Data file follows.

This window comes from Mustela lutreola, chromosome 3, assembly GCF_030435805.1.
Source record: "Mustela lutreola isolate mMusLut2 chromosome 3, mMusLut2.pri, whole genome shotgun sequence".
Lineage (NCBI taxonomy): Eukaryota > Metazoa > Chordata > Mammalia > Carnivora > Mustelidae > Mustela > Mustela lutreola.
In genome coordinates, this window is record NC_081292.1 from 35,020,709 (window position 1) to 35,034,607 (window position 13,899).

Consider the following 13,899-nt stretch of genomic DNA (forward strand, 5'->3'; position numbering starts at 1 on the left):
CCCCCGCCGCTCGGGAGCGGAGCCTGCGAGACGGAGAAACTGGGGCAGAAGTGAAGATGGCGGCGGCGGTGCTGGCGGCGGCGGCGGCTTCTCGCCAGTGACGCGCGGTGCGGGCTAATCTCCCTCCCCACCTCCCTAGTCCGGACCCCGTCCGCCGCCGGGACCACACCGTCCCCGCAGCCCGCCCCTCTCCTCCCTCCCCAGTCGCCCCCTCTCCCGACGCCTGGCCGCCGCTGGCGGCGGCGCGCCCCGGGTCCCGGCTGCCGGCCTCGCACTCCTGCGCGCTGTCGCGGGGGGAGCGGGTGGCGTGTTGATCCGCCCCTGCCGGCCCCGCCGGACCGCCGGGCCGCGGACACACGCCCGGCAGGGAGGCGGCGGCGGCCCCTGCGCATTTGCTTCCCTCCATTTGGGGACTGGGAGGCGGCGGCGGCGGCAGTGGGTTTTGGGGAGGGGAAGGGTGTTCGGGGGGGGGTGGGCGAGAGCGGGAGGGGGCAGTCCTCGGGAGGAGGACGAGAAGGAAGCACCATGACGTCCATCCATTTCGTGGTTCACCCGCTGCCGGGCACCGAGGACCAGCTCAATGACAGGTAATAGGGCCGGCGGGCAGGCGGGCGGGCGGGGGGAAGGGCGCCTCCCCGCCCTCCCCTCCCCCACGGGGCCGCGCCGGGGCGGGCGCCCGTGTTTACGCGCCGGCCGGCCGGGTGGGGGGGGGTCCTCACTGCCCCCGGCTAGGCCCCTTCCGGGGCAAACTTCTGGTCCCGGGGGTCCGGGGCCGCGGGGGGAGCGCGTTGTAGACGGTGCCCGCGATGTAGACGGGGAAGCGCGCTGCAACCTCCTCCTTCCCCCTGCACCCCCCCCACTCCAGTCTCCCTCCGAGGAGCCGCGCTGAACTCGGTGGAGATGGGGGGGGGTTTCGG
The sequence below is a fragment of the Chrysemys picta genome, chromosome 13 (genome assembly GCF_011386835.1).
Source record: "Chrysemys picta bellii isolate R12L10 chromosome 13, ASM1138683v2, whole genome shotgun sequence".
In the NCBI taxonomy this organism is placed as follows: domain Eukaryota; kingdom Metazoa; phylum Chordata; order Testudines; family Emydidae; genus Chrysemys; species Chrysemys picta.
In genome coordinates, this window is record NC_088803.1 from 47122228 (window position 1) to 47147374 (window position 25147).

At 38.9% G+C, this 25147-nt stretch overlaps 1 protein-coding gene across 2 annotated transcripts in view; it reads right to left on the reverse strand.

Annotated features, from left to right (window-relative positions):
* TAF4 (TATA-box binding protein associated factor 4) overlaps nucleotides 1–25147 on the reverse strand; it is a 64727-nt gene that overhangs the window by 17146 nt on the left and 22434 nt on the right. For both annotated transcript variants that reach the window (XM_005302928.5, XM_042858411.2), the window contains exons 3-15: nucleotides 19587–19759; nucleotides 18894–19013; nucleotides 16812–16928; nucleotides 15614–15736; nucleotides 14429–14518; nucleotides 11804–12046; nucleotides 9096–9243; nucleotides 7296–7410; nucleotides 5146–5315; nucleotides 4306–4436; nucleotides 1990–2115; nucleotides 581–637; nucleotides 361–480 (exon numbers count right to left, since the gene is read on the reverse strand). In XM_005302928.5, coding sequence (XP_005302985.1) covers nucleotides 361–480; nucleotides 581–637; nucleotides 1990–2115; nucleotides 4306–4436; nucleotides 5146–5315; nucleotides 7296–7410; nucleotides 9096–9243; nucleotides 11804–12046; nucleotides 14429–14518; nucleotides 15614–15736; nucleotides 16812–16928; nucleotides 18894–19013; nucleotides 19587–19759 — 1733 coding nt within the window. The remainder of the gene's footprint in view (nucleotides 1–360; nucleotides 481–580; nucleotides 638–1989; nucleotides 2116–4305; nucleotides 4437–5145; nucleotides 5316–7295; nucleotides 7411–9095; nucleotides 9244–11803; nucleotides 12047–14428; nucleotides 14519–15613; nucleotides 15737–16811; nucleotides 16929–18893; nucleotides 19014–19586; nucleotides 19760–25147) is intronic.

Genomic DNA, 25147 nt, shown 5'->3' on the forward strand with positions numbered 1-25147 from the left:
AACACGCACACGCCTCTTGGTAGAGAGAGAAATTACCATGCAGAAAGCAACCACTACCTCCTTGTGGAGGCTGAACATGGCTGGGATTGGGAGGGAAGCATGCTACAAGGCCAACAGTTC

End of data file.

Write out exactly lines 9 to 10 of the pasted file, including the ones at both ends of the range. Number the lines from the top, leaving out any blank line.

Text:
In the NCBI taxonomy this organism is placed as follows: domain Eukaryota; kingdom Metazoa; phylum Chordata; order Testudines; family Emydidae; genus Chrysemys; species Chrysemys picta.
In genome coordinates, this window is record NC_088803.1 from 47122228 (window position 1) to 47147374 (window position 25147).